Cut defense, invest in American people
Published: Wednesday, January 18, 2012
Updated: Wednesday, January 18, 2012 21:01
We are a wartime generation. For many of us, the majority of our lives has been spent with the United States fighting wars – wars that, in my opinion, were lost the day they began.
According to the Huffington Post, experts at Brown University calculate these wars have cost us more than $2 trillion and hundreds of thousands of lives lost, including our troops, allies and civilians. And now, a decade later, we are finally seeing these wars come to an end, many of our troops come home and, most recently, the defense budget come down.
The New York Daily News reported that last week, President Barack Obama declared that the "tide of war is receding" and outlined a new strategy for the U.S. military. The proposal includes defense spending cuts up to $470 billion. The Washington Post details this transition. Rather than maintain a military force enough to fight two simultaneous wars, the Pentagon will maintain resources to fight one conventional war as well as other unconventional wars, which have a smaller fiscal impact and American death toll. This includes Special Operation forces, unmanned aircraft and cyber security.
Most recently, the Obama administration decided to remove two out of the four Army brigades stationed in Europe. There are approximately 80,000 troops currently in the region. This decision will result in a reduction of about 10,000 to 15,000 troops. In total, the Pentagon hopes to decrease its soldiers from 560,000 to 490,000, according to The Washington Post.
As the president told reporters last week at the Pentagon, these changes will make our military leaner; however, the renewed focus on research and development and unconventional warfare will create an agile military "flexible and ready for the full range of contingencies and threats," according to CNN.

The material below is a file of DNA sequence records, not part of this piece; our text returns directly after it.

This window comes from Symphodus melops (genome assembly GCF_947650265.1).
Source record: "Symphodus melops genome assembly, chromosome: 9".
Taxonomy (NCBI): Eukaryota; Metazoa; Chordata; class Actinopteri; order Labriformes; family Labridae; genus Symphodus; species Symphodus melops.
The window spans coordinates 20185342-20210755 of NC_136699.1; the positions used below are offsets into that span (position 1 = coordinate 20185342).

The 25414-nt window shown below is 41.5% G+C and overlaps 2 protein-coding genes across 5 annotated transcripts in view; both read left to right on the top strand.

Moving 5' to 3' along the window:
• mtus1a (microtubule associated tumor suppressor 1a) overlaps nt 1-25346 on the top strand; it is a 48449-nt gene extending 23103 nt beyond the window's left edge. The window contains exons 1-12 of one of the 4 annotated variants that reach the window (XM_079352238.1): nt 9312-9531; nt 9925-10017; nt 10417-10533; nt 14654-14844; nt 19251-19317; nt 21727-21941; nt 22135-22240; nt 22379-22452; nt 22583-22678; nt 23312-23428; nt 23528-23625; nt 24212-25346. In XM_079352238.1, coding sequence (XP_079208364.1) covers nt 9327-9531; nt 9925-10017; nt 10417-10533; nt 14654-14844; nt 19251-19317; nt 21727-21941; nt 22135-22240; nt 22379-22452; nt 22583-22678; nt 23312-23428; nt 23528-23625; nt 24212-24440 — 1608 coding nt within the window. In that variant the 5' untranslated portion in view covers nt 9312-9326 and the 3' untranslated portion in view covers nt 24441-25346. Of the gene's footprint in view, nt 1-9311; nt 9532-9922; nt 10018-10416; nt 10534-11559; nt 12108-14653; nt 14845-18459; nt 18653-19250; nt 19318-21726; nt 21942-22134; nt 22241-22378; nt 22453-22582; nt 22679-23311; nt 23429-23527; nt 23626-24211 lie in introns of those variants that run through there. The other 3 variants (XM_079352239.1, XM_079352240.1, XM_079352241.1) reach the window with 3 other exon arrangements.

Some in Congress, such as Rep. Howard McKeon (R-Calif.), chairman of the House Armed Services Committee, claim that this new policy will weaken America's standing in the world, saying, "This is a lead-from-behind strategy for a left-behind America," according to The Washington Post.
Well, I have some news for McKeon: This policy isn't leaving America behind. What has left this country behind is a decade of war, trillions of dollars wasted on war and countless lives lost.
Cuts to defense spending are what we need to do to put America first. We need to cut defense and invest in our citizens. Rather than nation-building abroad, we need to rebuild our own nation and create a strong foundation for future generations – generations that I hope will be, unlike ours, free from war.
And while investing in the future, we must also not forget those who have served in these past wars. According to Russia Today, more U.S. soldiers killed themselves than were killed in combat in 2010; there were 468 soldiers who took their own lives, while 462 died in combat. According to the same report, 25 percent of America's homeless are military veterans, and unemployment among veterans is approximately 12 percent. The American Jobs Act, signed into law by Obama last November, should help our veterans combat the battles they face everyday upon returning home.
As we move forward, I hope we continue to cut defense and invest in the people of this great country. I fully understand the importance of a strong and global military presence. However, I feel the foundation of our success lies not on the battlefield but in the success of the American people at home.